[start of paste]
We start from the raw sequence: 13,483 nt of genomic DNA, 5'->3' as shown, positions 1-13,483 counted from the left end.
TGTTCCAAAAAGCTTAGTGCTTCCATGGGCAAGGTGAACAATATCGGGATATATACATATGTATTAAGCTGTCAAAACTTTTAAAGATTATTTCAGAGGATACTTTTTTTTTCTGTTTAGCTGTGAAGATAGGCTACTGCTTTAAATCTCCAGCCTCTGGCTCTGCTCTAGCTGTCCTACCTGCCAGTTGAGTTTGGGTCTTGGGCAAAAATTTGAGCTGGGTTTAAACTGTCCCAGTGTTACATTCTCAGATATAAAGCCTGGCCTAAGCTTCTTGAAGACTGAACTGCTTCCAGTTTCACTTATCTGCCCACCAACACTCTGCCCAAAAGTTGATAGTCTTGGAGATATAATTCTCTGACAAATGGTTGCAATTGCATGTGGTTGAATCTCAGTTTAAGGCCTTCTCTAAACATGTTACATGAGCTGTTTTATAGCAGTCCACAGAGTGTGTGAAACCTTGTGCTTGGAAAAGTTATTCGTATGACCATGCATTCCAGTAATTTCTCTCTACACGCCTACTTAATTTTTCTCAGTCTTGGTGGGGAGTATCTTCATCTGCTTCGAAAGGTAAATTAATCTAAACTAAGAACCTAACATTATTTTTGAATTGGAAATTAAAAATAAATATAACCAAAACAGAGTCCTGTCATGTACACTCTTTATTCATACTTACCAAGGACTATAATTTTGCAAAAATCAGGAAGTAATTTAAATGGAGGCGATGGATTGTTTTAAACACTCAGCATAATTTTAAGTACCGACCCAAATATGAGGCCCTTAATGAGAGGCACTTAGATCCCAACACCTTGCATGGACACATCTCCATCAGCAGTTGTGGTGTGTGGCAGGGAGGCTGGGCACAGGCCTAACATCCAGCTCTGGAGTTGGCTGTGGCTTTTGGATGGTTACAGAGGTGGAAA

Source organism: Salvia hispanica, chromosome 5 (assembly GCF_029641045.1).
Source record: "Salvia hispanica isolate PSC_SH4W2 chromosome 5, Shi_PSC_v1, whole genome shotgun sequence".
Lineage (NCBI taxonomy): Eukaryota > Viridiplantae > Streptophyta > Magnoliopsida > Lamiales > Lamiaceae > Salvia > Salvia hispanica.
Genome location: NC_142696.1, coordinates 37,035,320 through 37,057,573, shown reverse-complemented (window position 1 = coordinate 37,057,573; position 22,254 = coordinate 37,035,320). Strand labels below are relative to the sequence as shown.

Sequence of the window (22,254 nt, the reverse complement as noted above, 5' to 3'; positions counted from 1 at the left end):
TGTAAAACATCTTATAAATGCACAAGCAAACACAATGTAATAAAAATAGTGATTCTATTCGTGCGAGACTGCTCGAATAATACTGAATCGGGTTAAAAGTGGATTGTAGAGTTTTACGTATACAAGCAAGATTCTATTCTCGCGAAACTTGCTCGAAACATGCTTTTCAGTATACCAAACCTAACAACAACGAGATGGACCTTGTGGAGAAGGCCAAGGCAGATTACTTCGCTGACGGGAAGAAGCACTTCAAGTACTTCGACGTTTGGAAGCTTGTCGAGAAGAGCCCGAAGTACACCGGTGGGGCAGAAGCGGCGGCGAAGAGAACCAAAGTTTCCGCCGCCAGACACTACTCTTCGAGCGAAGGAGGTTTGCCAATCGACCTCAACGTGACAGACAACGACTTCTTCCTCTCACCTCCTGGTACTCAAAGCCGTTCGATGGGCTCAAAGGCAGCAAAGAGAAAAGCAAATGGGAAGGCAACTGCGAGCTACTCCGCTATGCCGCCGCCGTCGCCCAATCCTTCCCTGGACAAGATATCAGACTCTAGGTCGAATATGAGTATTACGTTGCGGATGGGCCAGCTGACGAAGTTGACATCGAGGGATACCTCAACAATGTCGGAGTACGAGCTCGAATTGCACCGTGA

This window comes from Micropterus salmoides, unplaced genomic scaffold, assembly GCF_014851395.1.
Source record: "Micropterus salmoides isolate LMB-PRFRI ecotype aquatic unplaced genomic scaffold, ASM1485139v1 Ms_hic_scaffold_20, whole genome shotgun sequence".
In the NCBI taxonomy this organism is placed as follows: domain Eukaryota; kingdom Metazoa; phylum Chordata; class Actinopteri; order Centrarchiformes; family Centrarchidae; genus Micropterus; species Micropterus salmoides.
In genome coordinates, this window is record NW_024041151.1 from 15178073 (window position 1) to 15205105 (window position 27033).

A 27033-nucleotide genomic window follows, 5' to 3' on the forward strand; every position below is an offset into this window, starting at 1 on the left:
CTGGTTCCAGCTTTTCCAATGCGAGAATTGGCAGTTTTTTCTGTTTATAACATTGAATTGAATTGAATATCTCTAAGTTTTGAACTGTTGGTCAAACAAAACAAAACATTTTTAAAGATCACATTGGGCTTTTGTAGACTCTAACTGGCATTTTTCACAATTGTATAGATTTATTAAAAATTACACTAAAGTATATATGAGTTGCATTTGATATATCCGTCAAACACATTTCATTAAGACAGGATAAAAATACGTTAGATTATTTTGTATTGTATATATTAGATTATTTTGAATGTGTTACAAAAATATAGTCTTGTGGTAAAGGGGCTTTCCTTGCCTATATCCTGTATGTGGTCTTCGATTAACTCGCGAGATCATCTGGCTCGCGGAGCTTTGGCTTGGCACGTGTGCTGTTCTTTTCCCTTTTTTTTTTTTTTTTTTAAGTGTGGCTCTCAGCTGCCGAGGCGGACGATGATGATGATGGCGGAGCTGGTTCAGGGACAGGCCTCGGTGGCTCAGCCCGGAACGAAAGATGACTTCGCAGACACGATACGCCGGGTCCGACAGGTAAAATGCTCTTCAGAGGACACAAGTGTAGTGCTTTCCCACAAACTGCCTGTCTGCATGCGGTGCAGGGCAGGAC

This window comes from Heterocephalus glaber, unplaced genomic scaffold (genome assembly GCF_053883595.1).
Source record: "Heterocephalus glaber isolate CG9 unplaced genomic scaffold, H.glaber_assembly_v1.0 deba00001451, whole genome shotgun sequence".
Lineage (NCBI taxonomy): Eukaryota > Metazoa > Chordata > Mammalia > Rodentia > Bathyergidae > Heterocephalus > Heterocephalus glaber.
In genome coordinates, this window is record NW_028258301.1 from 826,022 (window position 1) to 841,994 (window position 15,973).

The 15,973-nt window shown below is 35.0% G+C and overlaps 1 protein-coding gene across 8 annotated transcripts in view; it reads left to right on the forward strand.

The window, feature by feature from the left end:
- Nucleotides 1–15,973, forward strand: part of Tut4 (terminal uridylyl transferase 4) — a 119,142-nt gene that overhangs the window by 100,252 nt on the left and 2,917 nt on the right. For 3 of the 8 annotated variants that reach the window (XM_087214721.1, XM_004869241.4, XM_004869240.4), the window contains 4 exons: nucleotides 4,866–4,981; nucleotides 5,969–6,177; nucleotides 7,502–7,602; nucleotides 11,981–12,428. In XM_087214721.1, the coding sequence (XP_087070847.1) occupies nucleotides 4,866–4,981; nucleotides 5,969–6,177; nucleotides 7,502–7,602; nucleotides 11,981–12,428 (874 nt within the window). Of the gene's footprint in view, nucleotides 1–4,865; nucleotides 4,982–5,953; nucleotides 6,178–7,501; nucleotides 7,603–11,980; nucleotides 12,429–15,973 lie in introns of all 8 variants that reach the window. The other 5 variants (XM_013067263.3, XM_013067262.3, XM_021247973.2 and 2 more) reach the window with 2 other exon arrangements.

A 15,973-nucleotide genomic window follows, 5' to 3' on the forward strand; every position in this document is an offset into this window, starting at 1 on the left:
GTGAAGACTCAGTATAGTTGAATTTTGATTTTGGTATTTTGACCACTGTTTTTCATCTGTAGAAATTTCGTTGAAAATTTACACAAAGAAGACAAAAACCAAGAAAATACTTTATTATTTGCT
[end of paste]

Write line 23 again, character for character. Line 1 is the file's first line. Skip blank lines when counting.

GTGAAGACTCAGTATAGTTGAATTTTGATTTTGGTATTTTGACCACTGTTTTTCATCTGTAGAAATTTCGTTGAAAATTTACACAAAGAAGACAAAAACCAAGAAAATACTTTATTATTTGCT